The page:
It was brought to our attention that phishers are using the NCO brand image and job postings to run a phishing scam on people interested in joining our team. If you’ve received an interview request for a job offer from anyone at NCO, please double-check it’s legitimate. People are being scammed through online job searches (Indeed, Glassdoor, and Upward) for remote data entry clerks.

The recruitment phishing scam works like this (as far as we can tell):

  • Scammers are contacting people on platforms including LinkedIn, Microsoft Teams, Facebook Messenger, Glassdoor, Upward, and Zoom.
  • The scammers are posing as NCO team members and board members, using names and images from our website, as well as website addresses and email addresses that are close enough to ours to cause confusion.
  • The scammers are asking people to do job interviews via chat.
  • The scammers are sending fake job offers and asking victims to provide personal identifying information and financial information. They may even ask victims to purchase hardware in preparation for the "job." 
  • The scammers are sending counterfeit checks, either by mail or email to be cashed to "purchase equipment". 

To be 100% clear: these scammers are not associated with NCO in any way and the job offers they are sending are not legitimate. 
 
Here are some tips for identifying recruitment phishing scams:

  • Official job offers and emails will always come from someone at NCOINC.ORG, not any other domain (including .us, .net, or any other domain suffixes).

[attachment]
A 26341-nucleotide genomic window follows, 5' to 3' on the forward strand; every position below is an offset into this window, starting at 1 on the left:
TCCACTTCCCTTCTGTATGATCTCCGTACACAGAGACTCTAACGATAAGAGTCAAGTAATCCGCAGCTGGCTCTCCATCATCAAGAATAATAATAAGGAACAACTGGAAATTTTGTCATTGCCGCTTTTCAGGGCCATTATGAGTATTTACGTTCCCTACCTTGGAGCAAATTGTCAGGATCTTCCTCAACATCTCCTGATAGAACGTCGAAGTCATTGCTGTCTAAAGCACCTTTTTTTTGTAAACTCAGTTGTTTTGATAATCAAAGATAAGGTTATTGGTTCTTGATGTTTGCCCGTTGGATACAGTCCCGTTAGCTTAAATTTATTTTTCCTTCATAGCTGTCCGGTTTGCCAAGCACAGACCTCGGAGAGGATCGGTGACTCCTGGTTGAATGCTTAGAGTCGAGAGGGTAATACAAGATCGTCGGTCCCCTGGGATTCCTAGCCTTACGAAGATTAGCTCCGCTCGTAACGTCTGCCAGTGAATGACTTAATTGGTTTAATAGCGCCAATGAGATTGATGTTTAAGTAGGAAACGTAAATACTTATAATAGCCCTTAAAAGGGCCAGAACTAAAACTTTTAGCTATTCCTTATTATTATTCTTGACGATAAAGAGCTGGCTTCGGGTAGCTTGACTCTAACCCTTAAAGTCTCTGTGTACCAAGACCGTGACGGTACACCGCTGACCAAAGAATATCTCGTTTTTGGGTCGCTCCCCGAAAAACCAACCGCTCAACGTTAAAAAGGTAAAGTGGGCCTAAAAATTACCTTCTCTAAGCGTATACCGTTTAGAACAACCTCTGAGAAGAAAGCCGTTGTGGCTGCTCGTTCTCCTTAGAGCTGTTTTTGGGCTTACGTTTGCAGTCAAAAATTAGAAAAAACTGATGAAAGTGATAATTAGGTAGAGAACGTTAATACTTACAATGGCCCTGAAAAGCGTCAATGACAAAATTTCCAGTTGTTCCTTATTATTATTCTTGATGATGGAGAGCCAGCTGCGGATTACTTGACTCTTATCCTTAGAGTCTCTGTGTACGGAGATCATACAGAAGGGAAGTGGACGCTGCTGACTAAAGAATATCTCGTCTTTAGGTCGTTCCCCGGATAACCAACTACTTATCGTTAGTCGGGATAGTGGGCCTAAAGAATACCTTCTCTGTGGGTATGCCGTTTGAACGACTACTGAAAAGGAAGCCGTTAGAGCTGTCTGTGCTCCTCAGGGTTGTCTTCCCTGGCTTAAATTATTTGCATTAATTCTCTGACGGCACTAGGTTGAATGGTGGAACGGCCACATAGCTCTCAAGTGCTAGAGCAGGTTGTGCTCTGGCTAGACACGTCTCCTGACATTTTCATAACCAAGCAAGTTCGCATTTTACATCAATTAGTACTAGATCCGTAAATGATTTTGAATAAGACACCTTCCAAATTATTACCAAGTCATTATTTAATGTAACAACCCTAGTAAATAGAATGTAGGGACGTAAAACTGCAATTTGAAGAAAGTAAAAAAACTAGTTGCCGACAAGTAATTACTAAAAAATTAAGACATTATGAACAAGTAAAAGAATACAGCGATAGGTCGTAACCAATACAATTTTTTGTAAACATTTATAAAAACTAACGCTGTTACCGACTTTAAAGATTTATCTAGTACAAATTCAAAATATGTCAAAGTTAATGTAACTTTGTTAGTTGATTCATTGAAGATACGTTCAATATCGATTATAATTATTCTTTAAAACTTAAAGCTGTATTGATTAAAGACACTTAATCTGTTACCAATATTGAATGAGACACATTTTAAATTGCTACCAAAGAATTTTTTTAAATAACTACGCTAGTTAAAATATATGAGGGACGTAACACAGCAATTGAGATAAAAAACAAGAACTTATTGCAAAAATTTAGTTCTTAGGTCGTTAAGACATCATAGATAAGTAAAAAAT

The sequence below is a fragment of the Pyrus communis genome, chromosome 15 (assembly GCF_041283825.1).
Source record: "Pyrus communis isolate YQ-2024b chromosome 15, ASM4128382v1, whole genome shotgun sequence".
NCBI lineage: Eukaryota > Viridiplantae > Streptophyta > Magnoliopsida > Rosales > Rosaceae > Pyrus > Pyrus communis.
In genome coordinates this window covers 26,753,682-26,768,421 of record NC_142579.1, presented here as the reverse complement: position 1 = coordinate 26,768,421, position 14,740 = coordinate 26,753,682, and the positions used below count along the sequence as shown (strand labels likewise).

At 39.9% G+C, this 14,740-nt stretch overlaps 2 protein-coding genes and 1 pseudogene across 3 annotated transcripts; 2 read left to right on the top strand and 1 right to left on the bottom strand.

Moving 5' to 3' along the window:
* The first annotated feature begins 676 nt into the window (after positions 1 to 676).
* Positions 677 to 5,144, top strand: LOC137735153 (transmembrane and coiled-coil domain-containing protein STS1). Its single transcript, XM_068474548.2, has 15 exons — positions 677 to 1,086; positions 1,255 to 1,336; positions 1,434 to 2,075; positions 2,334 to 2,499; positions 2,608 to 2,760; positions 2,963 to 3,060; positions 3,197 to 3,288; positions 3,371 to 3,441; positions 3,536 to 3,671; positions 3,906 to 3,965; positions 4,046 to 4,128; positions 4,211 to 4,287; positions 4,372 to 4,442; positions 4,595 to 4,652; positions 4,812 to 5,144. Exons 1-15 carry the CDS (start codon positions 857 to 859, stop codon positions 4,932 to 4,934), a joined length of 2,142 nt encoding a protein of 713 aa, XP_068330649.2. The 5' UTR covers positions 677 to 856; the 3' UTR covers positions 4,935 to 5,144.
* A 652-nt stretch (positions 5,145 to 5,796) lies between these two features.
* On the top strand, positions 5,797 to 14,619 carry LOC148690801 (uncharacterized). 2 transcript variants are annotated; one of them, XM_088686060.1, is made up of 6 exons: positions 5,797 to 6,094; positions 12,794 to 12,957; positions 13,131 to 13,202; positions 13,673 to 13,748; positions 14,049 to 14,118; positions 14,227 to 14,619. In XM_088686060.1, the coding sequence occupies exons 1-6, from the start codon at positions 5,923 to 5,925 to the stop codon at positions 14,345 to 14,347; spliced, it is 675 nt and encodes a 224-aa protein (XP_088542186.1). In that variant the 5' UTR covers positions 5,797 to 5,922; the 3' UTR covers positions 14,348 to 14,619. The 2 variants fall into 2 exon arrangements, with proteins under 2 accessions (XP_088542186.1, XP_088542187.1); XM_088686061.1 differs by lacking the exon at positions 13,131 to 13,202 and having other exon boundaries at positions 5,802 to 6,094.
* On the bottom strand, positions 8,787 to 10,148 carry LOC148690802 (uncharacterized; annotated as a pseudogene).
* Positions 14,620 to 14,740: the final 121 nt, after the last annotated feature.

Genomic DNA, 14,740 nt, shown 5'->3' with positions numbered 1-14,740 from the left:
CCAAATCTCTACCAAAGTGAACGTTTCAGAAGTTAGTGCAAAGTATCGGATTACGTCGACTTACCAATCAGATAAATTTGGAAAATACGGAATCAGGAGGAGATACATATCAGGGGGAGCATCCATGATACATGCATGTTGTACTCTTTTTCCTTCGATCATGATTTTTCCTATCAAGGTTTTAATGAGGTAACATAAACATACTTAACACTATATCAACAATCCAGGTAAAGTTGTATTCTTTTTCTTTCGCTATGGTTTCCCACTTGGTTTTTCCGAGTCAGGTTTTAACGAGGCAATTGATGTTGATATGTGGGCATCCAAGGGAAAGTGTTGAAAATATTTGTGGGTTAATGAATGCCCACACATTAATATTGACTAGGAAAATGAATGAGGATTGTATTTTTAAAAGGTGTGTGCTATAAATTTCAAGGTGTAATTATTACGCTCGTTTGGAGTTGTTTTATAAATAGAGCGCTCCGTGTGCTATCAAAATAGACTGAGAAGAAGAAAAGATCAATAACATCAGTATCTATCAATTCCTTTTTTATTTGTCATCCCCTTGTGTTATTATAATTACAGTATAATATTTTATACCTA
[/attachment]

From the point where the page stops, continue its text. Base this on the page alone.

• We NEVER conduct job interviews via chat or text messages. 
  • We will NEVER ask you to purchase your own equipment.
  • If the potential employer asks for payment upfront, your bank or credit card information, it’s likely a scam.   

What to Do if This Happened to You

  1. You can report the scam to the Federal Trade Commission (FTC). Visit: https://reportfraud.ftc.gov/#/
  2. Contact your bank or credit card company immediately. If you used a cash app, reach out to the bank connected to the account and let them know about the fraudulent charge. It may be too late to stop the transaction, but law enforcement recommends notifying your financial institutions immediately.
  3. If you gave the scammer your personal information, read about next steps to take here.

Phishing attacks are becoming more sophisticated and are becoming a larger widespread trend. Stay alert, be aware, and be vigilant when it comes to cyber security. Please be cautious out there. Don't hesitate to reach out to us directly at info@ncoinc.org or 707-467-3200 if you are even the least bit unsure of the legitimacy of any recruiting messages.

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